This is but one of a number of life-changing decisions where the determining factor was influenced by the guidance of someone who is not Māori, or to be more specific, who are white. And I question what it is about me that places such a high value on their recommendations. Of course, it is possible that I am inventing a situation just to create an argument based on cultural differences. But if so, why has this question always lingered in the back of my mind even after all these years?

The answer remains a mystery, but I have an unsubstantiated theory. I think I listen more carefully to people whose views differ from mine because I unconsciously prepare myself to disagree. And when I find that I don’t disagree, that idea gains favour in my eyes because it has overcome prejudices inherent in my psyche. Then again, it could simply be a case of good advice is good advice, irrespective of where it originates.

(The image is me at my Masters of Library and Information Studies graduation ceremony)

Manuhiri

Manuhiri works at Te Tumu Herenga, the University of Auckland Libraries and Learning Services. With an undergraduate business degree and a postgraduate library degree, she has been a business librarian for over 15 years. As a librarian she has learned to value knowledge in all its forms - books, artworks, social media, the carvings on the walls of a meeting house, the wisdom in the minds of our older generation. Create, learn, engage, share. Because it is all taonga (valued objects). Inspired by the Māori and indigenous academics and PhD students in the Business School, this year she enrolled as an MCom student. Her research topic is Māori leadership communication. She is primarily interested in how communication shapes and influences decision-making and what this means in terms of outcomes for Māori. With a father of Ngāti Kauwhata descent and a mother from Ngāti Tūwharetoa, growing up her home was often the scene for mock verbal battles of tribal dominance. Mum was the victor in most encounters, but dad had control of the TV remote. So everyone was a winner at the end of the day. Some day she would like to be the owner of a Newfoundland puppy.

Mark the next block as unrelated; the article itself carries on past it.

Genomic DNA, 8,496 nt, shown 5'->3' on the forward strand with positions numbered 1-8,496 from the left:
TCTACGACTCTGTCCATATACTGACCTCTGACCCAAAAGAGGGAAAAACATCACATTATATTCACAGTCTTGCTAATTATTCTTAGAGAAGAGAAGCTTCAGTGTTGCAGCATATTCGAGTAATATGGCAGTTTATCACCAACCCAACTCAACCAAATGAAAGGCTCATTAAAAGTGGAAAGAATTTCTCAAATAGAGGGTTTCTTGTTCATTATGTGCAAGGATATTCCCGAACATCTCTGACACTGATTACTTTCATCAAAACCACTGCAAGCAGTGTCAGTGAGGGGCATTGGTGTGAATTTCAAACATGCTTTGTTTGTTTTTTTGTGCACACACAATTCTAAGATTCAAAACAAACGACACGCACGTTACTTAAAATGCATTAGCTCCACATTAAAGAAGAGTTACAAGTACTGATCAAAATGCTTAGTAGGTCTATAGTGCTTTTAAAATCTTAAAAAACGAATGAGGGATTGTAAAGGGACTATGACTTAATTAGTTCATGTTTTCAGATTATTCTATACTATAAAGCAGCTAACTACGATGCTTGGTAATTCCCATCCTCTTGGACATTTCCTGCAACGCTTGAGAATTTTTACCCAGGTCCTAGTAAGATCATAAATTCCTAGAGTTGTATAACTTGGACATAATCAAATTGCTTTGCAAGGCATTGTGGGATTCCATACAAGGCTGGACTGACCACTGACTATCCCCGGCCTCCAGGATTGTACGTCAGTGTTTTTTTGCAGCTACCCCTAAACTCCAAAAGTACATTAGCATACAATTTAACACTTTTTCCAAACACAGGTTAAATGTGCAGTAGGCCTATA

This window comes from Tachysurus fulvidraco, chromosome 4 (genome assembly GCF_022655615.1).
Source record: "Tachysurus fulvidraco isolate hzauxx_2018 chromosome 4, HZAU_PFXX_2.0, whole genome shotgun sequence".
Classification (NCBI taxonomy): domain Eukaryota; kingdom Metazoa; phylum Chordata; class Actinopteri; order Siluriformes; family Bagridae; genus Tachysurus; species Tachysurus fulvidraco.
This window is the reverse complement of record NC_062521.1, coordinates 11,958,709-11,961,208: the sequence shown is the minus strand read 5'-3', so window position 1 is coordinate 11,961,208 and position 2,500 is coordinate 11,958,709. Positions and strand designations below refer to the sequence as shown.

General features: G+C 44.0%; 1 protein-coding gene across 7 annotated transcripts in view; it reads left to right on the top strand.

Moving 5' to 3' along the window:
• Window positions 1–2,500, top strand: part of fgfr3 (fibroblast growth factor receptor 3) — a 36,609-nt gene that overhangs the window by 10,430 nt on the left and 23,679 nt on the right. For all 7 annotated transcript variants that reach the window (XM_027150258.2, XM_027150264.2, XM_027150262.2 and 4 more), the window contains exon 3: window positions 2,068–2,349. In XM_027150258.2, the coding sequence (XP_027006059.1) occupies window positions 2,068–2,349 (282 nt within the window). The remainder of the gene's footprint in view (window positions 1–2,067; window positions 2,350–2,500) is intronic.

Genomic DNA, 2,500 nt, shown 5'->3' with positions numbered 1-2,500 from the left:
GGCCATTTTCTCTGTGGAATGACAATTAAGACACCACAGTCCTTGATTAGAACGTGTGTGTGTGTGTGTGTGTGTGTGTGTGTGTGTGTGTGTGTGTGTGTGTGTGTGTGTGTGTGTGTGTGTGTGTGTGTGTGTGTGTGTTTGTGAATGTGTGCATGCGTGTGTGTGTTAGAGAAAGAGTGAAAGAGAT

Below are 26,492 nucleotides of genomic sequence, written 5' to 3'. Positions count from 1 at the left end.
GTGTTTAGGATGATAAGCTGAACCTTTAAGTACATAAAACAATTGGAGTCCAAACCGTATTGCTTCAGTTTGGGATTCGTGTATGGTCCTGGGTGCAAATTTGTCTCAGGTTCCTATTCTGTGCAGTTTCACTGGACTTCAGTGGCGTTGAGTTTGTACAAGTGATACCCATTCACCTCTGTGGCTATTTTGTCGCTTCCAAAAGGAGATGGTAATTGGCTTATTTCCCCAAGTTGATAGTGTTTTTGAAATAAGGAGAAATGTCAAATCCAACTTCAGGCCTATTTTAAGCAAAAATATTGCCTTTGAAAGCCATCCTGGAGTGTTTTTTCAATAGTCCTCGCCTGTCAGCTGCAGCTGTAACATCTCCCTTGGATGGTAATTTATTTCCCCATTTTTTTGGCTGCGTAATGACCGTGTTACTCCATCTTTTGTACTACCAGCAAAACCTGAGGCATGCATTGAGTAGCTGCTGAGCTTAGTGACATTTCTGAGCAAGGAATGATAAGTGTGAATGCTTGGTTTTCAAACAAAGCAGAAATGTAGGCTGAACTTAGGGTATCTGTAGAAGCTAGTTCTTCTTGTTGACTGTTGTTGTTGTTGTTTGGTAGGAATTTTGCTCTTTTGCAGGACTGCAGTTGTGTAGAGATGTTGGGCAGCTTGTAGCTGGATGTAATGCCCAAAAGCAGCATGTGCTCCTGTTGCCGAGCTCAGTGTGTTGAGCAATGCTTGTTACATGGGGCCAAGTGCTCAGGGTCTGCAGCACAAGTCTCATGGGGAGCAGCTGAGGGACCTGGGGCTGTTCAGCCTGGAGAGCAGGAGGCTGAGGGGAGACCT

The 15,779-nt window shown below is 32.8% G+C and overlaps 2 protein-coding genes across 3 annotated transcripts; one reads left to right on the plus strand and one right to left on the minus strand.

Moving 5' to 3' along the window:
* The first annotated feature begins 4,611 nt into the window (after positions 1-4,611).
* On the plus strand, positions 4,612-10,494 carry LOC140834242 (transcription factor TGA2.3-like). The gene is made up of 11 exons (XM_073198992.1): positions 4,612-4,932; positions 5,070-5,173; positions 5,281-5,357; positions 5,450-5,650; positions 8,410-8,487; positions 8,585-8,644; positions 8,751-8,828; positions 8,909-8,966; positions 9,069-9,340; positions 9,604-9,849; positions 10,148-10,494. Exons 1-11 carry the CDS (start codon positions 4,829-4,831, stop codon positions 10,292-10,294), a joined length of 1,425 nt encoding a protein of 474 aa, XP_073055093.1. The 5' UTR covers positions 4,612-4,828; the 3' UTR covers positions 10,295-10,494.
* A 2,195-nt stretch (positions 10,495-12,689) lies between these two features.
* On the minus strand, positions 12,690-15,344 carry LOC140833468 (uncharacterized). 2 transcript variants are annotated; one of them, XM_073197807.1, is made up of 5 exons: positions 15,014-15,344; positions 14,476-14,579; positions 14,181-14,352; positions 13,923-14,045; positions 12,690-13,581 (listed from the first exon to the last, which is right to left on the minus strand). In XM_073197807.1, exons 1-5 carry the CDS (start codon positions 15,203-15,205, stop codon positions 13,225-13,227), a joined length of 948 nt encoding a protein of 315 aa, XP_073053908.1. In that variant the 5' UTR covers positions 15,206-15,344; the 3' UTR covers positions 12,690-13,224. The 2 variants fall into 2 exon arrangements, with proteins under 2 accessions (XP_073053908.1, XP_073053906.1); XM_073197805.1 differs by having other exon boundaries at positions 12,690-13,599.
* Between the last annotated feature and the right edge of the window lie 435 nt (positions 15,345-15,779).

5 comments

  1. I used to be envious of peeps who know what they want to be. They have a clear focus. I’m still floating around – although I’ve learnt to be OK with that. Many more adventures to come… If I had followed my childhood dream, I would be a singer (much like Tiffany) married to either one of the Backstreet Boys, or New Kids on the Block. And probably not one of the ones I was actually in love with.

    P.s. – Why does the Princess Bride not feature in peeps Top 5?? Alongside Labyrinth??

    Liked by 1 person

  2. Princess Bride is in my top 5. I wanted to be a fencer actually as I thought that to be an honorable profession after that movie because I was ambidextrous with my crayons so that was me. They really sold it in the duel.

    Liked by 2 people